By Juraj Holub
Last Validated on June 23 2021 · Originally Published on June 23, 2021 · Viewed 1.2k times

Introduction

Redis is one of the most popular in-memory databases. Redis is a NoSQL database and is based on key-value storing. If you administrate applications and services, you typically want to discover information about the system service status. The logging of the application is the primary source of this information. Redis offers built-in support for logging with Syslog. Also, Redis offers a Docker image that sends logs into the Docker logging driver.

In this tutorial, you will do following actions:

  • You will install the Redis server, and configure logging to the Syslog.
  • You will view Redis logs in the Syslog by querying journalctl and also by viewing the log file itself.
  • You will configure the Redis log rotation with the logrotate daemon.
  • You will download the Redis Docker image, run it in the container and view the Docker logs related to this container.

Prerequisites

You will need:

  • Ubuntu 20.04 distribution including the non-root user with sudo access.
  • You should understand the basics of Docker and Syslog

Step 1  — Configuring Logging with Syslog

Redis logs can be maintained through the Syslog, which is a logging daemon for Linux that can maintain logs from multiple sources. Syslog allows forwarding all logs, from different sources, to the centralised logging server for further processing (How to Configure Centralised Rsyslog Server). On the other hand, if the Syslog maintains too many logs, then it could cause a system performance decrease.

In this step, we will configure the Redis server logging into the Syslog.


Installing Redis

First of all, let's install the Redis server. Ubuntu 20.04 includes the Redis package in the default apt repositories (installation requires sudo privilege):

$ sudo apt update
$ sudo apt install redis-server

The first command will update Ubuntu repositories, and the second will download and install required packages for the Redis server.


Configuring Logging to the Syslog

Redis server configuration is defined in the file /etc/redis/redis.conf. Let's open this file with your text editor (sudo required for the file modification):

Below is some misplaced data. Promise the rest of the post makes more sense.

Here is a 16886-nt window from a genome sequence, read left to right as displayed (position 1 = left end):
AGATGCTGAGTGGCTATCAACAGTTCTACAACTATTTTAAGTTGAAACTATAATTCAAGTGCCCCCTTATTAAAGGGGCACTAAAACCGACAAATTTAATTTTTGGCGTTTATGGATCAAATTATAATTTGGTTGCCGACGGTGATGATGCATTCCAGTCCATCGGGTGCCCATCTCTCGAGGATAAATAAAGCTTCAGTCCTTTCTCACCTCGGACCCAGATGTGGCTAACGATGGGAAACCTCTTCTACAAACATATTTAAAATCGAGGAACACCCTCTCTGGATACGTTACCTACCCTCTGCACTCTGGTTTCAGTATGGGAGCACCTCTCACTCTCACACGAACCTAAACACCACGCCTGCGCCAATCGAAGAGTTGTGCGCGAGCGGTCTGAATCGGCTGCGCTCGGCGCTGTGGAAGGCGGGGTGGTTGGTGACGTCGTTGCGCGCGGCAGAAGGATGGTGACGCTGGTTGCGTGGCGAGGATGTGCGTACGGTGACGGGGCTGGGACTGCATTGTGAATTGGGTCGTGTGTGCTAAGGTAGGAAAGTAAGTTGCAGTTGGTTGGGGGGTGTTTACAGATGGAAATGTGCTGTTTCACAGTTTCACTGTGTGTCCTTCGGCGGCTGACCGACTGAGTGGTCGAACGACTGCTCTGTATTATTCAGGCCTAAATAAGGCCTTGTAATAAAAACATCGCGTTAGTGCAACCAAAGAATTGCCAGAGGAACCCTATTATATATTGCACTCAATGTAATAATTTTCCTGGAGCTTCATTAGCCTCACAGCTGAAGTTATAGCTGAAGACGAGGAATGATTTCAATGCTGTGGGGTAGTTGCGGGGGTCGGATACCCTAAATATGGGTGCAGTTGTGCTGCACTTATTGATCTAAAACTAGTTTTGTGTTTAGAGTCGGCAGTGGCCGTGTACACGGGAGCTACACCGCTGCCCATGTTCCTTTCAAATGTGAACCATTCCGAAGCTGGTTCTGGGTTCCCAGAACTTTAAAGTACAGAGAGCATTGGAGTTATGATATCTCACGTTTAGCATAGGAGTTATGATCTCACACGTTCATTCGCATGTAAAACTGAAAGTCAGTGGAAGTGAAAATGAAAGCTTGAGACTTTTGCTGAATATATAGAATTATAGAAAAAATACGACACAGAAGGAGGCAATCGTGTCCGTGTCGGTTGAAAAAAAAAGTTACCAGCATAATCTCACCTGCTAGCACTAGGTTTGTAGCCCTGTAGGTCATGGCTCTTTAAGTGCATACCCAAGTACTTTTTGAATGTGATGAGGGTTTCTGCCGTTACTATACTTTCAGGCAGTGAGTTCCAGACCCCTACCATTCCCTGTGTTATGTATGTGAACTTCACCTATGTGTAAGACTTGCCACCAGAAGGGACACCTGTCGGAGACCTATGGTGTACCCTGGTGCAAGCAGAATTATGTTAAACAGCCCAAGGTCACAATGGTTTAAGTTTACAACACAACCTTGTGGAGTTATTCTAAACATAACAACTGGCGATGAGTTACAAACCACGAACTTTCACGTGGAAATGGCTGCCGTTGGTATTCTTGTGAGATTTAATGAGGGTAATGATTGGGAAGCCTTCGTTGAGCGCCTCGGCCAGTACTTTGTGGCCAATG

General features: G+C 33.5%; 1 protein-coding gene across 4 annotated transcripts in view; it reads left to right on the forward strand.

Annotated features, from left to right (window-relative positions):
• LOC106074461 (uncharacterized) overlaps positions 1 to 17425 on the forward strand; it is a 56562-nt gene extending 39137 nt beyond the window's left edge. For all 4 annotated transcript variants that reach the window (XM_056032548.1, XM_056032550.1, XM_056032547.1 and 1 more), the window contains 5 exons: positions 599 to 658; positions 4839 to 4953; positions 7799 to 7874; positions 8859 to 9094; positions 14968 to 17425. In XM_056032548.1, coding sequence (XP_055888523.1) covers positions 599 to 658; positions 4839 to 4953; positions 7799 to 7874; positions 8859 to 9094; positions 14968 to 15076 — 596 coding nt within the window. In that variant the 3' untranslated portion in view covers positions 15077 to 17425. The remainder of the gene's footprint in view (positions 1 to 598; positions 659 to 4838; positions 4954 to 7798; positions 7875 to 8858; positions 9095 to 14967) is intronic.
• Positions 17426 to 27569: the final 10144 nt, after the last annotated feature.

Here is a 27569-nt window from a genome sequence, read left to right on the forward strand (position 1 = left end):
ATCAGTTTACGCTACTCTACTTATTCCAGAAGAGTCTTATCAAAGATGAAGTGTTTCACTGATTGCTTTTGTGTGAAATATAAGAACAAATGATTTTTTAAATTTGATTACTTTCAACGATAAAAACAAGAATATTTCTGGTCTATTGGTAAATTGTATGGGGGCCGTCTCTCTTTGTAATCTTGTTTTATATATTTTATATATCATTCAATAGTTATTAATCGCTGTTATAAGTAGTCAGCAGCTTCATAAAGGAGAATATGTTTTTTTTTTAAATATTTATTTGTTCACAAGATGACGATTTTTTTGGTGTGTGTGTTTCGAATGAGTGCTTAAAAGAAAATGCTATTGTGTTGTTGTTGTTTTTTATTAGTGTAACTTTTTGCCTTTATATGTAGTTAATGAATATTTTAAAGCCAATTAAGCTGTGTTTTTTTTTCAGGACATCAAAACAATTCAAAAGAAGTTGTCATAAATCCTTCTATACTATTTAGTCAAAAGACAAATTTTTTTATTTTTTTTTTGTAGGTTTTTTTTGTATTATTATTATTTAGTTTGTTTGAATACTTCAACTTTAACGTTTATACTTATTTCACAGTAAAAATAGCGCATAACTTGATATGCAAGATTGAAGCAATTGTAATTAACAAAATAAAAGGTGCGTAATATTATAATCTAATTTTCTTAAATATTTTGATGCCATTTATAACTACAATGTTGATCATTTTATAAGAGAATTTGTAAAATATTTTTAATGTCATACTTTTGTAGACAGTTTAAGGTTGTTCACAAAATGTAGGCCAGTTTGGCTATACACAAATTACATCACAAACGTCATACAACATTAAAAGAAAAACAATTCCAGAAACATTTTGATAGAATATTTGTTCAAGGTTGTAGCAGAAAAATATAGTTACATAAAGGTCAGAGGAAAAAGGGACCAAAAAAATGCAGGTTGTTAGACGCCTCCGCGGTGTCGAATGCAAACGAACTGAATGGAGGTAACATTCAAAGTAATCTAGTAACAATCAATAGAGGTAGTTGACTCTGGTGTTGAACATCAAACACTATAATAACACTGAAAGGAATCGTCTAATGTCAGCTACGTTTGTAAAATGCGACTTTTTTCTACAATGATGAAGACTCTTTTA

$ sudo nano /etc/redis/redis.conf

The file contains following lines that defines log destination:

# Specify the log file name. Also the empty string can be used to force
# Redis to log on the standard output. Note that if you use standard
# output for logging but daemonize, logs will be sent to /dev/null
logfile /var/log/redis/redis-server.log

# To enable logging to the system logger, just set 'syslog-enabled' to yes,
# and optionally update the other syslog parameters to suit your needs.
# syslog-enabled no

# Specify the syslog identity.
# syslog-ident redis

The directive logfile defines the name and directory of the log file. the default configuration stores log into the directory /var/log. This is a standard directory for the Syslog logging, and Syslog maintains all logs in this directory by default, so we won't change this value. The directive syslog-enabled is commented-out. You can uncomment this line, and set the value to yes if you want to start logging into the Syslog. At last, you can uncomment the directive syslog-ident, and set it to the program name. This string will be prepended to every Syslog record.

Edited file will looks like following:

# Specify the log file name. Also the empty string can be used to force
# Redis to log on the standard output. Note that if you use standard
# output for logging but daemonize, logs will be sent to /dev/null
logfile /var/log/redis/redis-server.log

# To enable logging to the system logger, just set 'syslog-enabled' to yes,
# and optionally update the other syslog parameters to suit your needs.
syslog-enabled yes

# Specify the syslog identity.
syslog-ident redis

Now, you can save and close the file.

At last, if you want to immediately apply the new configuration, you must restart the Redis server with systemctl (sudo required):

$ sudo systemctl restart redis

The option restart redis determines to restart Redis service. At this point, your Redis server logs to the Syslog.


Step 2 — Viewing Syslog Logs

There are two basic command-line possibilities if you want to view the Syslog records related to the Redis:

  • View the Syslog by querying journactl.
  • View the Redis log file itself.

Querying Journalctl

The journald is a service included in systemd (Ubuntu is systemd OS) that controls all logs. The journald offers command-line utility journalctl, that query Syslog records by different filters, and displays them. If you configure your Redis server to log into the Syslog, then you can view the Syslog records related to the Redis service with journalctl:

$ journalctl -u redis-server.service

The option -u determines to show only Syslog records that belong to the redis-server.service (the system name of the Redis service). You’ll see the program’s output appear on the screen:

Output
Jun 23 08:38:24 alice redis-server[205912]: oO0OoO0OoO0Oo Redis is starting oO0OoO0OoO0Oo
Jun 23 08:38:24 alice redis-server[205912]: Redis version=5.0.7, bits=64, commit=00000000, modified=0, pid=205912, just started
Jun 23 08:38:24 alice redis-server[205912]: Configuration loaded
Jun 23 08:38:24 alice systemd[1]: redis-server.service: Can't open PID file /run/redis/redis-server.pid (yet?) after start: Ope>